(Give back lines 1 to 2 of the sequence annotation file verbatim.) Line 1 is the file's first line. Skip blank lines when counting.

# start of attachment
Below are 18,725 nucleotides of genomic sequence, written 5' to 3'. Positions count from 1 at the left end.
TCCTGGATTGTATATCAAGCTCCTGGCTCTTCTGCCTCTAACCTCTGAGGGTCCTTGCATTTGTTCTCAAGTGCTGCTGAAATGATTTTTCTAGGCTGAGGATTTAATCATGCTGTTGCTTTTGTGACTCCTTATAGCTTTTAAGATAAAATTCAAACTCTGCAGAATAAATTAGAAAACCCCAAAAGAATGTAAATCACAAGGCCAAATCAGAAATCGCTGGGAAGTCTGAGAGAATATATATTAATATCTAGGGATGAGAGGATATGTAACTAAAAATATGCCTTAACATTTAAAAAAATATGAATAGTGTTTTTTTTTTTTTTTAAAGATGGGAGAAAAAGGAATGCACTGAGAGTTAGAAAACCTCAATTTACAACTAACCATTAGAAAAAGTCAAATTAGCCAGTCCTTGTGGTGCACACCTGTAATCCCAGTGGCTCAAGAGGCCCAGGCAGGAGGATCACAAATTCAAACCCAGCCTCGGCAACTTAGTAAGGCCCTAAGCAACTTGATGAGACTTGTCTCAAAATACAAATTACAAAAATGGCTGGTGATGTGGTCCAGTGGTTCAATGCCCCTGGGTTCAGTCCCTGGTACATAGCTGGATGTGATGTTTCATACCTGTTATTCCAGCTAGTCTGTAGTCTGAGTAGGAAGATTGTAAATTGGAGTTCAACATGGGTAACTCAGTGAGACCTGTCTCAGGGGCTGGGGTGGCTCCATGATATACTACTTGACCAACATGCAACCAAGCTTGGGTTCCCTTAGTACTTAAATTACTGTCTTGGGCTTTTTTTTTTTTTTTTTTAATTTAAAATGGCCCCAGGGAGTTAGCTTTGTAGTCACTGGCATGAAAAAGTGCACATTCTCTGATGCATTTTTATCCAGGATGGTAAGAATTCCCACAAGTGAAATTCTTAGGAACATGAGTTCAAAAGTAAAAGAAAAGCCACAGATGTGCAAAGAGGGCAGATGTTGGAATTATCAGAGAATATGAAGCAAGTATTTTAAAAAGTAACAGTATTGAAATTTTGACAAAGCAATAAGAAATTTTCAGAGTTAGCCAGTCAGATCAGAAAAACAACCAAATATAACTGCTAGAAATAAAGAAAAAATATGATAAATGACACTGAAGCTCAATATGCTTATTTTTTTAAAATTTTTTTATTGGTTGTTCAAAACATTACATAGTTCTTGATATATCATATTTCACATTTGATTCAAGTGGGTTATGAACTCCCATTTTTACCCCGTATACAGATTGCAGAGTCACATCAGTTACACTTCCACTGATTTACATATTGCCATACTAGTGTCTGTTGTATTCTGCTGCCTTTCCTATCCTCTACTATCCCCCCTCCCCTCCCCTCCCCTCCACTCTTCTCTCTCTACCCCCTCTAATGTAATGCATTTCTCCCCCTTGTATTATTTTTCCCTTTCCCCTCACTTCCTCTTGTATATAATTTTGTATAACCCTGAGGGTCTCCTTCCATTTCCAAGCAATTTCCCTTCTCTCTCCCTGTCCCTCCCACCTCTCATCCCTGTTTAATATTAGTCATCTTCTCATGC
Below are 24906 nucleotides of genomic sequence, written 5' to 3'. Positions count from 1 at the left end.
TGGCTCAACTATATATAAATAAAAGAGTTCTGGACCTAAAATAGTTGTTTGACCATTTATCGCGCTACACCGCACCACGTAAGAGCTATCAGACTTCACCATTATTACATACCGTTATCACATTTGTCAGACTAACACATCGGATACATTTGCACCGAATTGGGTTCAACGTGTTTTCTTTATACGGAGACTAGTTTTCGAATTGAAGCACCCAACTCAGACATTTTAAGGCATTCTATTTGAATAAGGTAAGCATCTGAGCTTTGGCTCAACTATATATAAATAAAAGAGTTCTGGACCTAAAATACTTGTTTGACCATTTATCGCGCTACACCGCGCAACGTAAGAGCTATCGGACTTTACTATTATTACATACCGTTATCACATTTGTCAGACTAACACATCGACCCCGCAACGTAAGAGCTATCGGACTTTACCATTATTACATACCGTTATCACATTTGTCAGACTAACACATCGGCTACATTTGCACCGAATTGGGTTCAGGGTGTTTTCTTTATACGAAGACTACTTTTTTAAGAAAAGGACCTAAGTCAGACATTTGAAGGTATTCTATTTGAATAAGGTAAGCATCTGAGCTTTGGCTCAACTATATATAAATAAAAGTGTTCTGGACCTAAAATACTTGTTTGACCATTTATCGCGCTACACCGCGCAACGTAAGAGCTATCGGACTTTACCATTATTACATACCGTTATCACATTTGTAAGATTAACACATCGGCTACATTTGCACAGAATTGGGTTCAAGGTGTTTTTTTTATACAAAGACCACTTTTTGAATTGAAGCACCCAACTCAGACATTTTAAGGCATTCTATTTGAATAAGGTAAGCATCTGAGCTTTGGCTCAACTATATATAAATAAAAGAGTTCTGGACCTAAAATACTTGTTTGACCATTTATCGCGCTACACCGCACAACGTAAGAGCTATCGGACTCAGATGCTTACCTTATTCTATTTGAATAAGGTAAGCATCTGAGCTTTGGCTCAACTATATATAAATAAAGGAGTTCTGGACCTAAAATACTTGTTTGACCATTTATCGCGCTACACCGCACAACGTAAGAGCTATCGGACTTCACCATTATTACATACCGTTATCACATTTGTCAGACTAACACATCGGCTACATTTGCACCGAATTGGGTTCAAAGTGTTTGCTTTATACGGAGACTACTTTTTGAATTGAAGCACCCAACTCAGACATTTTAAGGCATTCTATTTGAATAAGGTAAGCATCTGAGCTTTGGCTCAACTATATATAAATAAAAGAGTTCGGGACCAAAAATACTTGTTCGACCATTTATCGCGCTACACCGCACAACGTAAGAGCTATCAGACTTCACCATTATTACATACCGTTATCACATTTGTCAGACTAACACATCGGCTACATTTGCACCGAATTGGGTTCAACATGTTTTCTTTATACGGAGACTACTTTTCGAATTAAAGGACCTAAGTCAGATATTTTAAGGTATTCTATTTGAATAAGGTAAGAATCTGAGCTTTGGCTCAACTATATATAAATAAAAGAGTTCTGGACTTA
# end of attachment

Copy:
Below are 18,725 nucleotides of genomic sequence, written 5' to 3'. Positions count from 1 at the left end.
TCCTGGATTGTATATCAAGCTCCTGGCTCTTCTGCCTCTAACCTCTGAGGGTCCTTGCATTTGTTCTCAAGTGCTGCTGAAATGATTTTTCTAGGCTGAGGATTTAATCATGCTGTTGCTTTTGTGACTCCTTATAGCTTTTAAGATAAAATTCAAACTCTGCAGAATAAATTAGAAAACCCCAAAAGAATGTAAATCACAAGGCCAAATCAGAAATCGCTGGGAAGTCTGAGAGAATATATATTAATATCTAGGGATGAGAGGATATGTAACTAAAAATATGCCTTAACATTTAAAAAAATATGAATAGTGTTTTTTTTTTTTTTTAAAGATGGGAGAAAAAGGAATGCACTGAGAGTTAGAAAACCTCAATTTACAACTAACCATTAGAAAAAGTCAAATTAGCCAGTCCTTGTGGTGCACACCTGTAATCCCAGTGGCTCAAGAGGCCCAGGCAGGAGGATCACAAATTCAAACCCAGCCTCGGCAACTTAGTAAGGCCCTAAGCAACTTGATGAGACTTGTCTCAAAATACAAATTACAAAAATGGCTGGTGATGTGGTCCAGTGGTTCAATGCCCCTGGGTTCAGTCCCTGGTACATAGCTGGATGTGATGTTTCATACCTGTTATTCCAGCTAGTCTGTAGTCTGAGTAGGAAGATTGTAAATTGGAGTTCAACATGGGTAACTCAGTGAGACCTGTCTCAGGGGCTGGGGTGGCTCCATGATATACTACTTGACCAACATGCAACCAAGCTTGGGTTCCCTTAGTACTTAAATTACTGTCTTGGGCTTTTTTTTTTTTTTTTTTAATTTAAAATGGCCCCAGGGAGTTAGCTTTGTAGTCACTGGCATGAAAAAGTGCACATTCTCTGATGCATTTTTATCCAGGATGGTAAGAATTCCCACAAGTGAAATTCTTAGGAACATGAGTTCAAAAGTAAAAGAAAAGCCACAGATGTGCAAAGAGGGCAGATGTTGGAATTATCAGAGAATATGAAGCAAGTATTTTAAAAAGTAACAGTATTGAAATTTTGACAAAGCAATAAGAAATTTTCAGAGTTAGCCAGTCAGATCAGAAAAACAACCAAATATAACTGCTAGAAATAAAGAAAAAATATGATAAATGACACTGAAGCTCAATATGCTTATTTTTTTAAAATTTTTTTATTGGTTGTTCAAAACATTACATAGTTCTTGATATATCATATTTCACATTTGATTCAAGTGGGTTATGAACTCCCATTTTTACCCCGTATACAGATTGCAGAGTCACATCAGTTACACTTCCACTGATTTACATATTGCCATACTAGTGTCTGTTGTATTCTGCTGCCTTTCCTATCCTCTACTATCCCCCCTCCCCTCCCCTCCCCTCCACTCTTCTCTCTCTACCCCCTCTAATGTAATGCATTTCTCCCCCTTGTATTATTTTTCCCTTTCCCCTCACTTCCTCTTGTATATAATTTTGTATAACCCTGAGGGTCTCCTTCCATTTCCAAGCAATTTCCCTTCTCTCTCCCTGTCCCTCCCACCTCTCATCCCTGTTTAATATTAGTCATCTTCTCATGC